From financial services to consulting, and from healthcare to the supply chain, the overwhelming message from blue-chip companies and the top business schools is that leaders must develop their analytical skills.
“There is a need to invest in digital-savvy talent,” says Mike Wade, director of the Global Center for Digital Business Transformation at IMD, the Swiss business school.
Strategy consulting firm Accenture estimates that the US could see demand for analytics talent outstrip supply by more than 250,000 positions this year alone.
Nowhere is demand stronger than in the technology sector, where the likes of SAP, IBM, and Google are keen to hire graduates with expertise in advanced analytics, says Arne Strauss, of the MSc Business Analytics program at Warwick Business School.
But, he adds, “every sector is showing interest now”.
As they open new service lines which utilize whizzy new technologies, management consultancy firms have developed a thirst for data specialists.
Gregor McHardy, consulting lead for communications, media and technology at Accenture UK and Ireland, says: “Increasingly, we see clients make more data-driven decisions and putting analytics at the heart of their businesses, so our teams are increasingly bringing data and analytics skills into project analysis and execution.”
Students who are familiar with digital skills “have a competitive advantage” in the consultancy market, says Stephane Ponce, global consulting lead at INSEAD. “They want to find a better way to engage with their customers via the digital medium.”
Healthcare too has become a treasure trove of rich data. Data analytics has become a job description for an increasing number of healthcare management roles.
Kimberly MacPherson, associate director of health management at Berkeley-Haas School of Business, says: “Analytics is a core skill in many domains and healthcare is no different.” Data mining, she says, “is critical”.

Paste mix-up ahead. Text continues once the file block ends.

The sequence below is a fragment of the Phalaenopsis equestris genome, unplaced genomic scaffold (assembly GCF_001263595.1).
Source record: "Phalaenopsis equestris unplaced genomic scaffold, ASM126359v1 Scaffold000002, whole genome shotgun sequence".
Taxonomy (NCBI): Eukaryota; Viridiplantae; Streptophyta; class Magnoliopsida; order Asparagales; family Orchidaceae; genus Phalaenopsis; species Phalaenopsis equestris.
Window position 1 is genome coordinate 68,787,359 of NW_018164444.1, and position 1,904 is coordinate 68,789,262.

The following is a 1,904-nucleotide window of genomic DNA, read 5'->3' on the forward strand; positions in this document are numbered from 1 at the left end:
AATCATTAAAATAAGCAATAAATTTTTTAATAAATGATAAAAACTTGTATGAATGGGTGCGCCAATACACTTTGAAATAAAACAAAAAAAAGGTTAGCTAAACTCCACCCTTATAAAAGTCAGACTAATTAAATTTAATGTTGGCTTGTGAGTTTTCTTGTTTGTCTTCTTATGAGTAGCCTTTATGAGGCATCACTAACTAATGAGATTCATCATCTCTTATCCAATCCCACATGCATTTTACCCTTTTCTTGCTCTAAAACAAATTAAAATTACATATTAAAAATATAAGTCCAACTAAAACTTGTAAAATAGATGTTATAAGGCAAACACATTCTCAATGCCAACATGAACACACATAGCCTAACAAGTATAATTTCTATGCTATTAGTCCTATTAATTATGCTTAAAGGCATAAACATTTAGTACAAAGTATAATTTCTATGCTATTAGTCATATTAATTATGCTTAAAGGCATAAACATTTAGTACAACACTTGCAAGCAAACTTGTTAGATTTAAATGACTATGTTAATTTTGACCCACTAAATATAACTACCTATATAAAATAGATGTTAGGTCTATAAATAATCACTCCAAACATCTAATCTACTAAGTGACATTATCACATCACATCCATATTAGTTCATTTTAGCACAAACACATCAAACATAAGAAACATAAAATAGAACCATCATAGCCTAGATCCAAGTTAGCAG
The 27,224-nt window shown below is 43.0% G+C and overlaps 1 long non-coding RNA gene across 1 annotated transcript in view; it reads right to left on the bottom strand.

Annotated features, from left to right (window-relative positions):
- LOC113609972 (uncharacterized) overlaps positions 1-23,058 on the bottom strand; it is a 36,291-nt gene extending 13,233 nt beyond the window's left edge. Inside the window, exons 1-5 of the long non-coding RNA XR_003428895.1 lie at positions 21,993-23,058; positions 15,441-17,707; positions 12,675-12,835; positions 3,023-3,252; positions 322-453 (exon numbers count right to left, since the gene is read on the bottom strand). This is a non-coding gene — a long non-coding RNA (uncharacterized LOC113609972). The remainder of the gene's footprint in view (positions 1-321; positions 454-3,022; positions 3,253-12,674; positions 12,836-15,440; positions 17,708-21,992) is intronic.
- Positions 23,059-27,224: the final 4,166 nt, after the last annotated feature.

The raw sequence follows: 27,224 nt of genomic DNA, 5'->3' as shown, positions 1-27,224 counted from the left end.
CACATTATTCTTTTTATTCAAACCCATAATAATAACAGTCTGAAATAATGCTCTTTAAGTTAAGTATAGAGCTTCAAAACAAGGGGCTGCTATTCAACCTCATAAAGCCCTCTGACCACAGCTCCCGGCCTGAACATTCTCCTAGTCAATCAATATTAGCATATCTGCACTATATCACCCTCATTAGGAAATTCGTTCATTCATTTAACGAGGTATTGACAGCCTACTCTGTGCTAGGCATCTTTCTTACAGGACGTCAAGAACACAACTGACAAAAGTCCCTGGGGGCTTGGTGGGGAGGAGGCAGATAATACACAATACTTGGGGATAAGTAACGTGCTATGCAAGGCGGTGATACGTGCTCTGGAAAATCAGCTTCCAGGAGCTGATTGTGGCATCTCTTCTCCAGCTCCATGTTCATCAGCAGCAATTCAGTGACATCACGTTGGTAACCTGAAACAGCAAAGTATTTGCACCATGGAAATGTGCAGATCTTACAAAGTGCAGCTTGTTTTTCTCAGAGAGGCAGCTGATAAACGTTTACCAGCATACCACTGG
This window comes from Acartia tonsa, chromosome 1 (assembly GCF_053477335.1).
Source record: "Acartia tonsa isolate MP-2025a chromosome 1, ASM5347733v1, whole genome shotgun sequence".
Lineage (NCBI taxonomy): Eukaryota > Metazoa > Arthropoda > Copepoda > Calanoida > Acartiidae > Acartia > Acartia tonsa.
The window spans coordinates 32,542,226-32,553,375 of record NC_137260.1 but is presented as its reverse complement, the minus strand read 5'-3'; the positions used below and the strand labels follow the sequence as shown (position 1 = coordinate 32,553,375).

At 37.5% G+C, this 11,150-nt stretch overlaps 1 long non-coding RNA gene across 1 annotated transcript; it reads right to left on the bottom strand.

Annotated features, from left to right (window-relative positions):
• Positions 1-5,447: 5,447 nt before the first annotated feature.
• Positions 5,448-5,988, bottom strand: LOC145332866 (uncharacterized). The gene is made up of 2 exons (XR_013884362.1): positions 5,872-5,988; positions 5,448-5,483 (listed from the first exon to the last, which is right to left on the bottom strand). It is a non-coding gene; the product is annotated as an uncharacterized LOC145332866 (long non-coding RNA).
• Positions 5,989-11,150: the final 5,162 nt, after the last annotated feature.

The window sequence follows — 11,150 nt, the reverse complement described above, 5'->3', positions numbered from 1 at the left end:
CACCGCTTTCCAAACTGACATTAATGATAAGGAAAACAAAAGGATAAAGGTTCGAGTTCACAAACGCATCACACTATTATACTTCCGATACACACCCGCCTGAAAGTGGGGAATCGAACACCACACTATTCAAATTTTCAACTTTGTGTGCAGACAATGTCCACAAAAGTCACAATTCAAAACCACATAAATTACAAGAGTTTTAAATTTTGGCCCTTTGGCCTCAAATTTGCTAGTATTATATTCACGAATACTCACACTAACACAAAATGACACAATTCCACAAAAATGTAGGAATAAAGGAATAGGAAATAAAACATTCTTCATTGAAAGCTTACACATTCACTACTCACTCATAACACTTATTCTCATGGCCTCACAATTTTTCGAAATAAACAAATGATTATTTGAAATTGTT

Demand is high in healthcare because, like in most sectors, turning big data into business solutions is a managerial challenge.
Professor Jeremy Petranka, at Duke Fuqua School of Business, says: “[Understanding] how analytics can fit into an organization’s overall healthcare delivery strategy is significantly more important than being able to understand high-powered statistical tools.”
In finance too, banks are beginning to bank on big data. Citi, Santander and Lloyds Banking Group are among the lenders exploring the potential of big data, for example to improve managing financial health.
Nick Williams, consumer digital director at Lloyds, says future successful banks will be those who can interpret and act on data in real time to provide customers with a personalized experience.
“Recognising the importance of digital and the part it will play in the future of the bank, we have developed a bespoke digital graduate scheme,” he adds.
Jennifer Boynton, assistant dean at Georgetown’s McDonough School of Business, says that demand for digital training is coming from banks’ sales and trading desks.
Paul Schoonenberg, head of careers for Aston Business School, adds: “[We] have seen an ever greater focus on digital skills.”
Functional demand has seen the need for analytics cut across sectors. For example, supply chain managers must now use advanced analytics to restructure and adjust their logistics strategies.
“There is a need for more analytical skills,” says Canan Kocabasoglu-Hillmer, director of the MS in Global Supply Chain Management at Cass Business School.
Mike Bernon, senior lecturer in supply chain management at Cranfield School of Management, agrees, saying: “There is a definite shortage of people that have that skill and I don’t believe we fully understand how to manipulate data [yet].”
Demand is growing in niche areas, such as in the aerospace industry. Aircraft manufactures have spoken of the possibilities of predictive maintenance, and huge potential cost savings that analytics could provide.
“Big data is becoming crucial in maintenance and overhaul, as well as in lean manufacturing, logistics, marketing and finance,” says Dr Christophe Bénaroya, director of the Aerospace MBA at France’s Toulouse Business School. “It cannot be considered as an external ingredient anymore.”
Marketing mangers too need to hone the art of analytics, as tech edges its way across the entire media industry, and as digital becomes the fastest-growing advertising platform.
“Companies now need marketing managers who are comfortable with data analytics,” says Anindya Ghose, professor of marketing at NYU Stern School of Business.
Stephen Pidgeon, associate director for career development at Tuck School of Business, says: “Media is more and more about bringing analytics and creativity together and using the analysis to drive decisions.”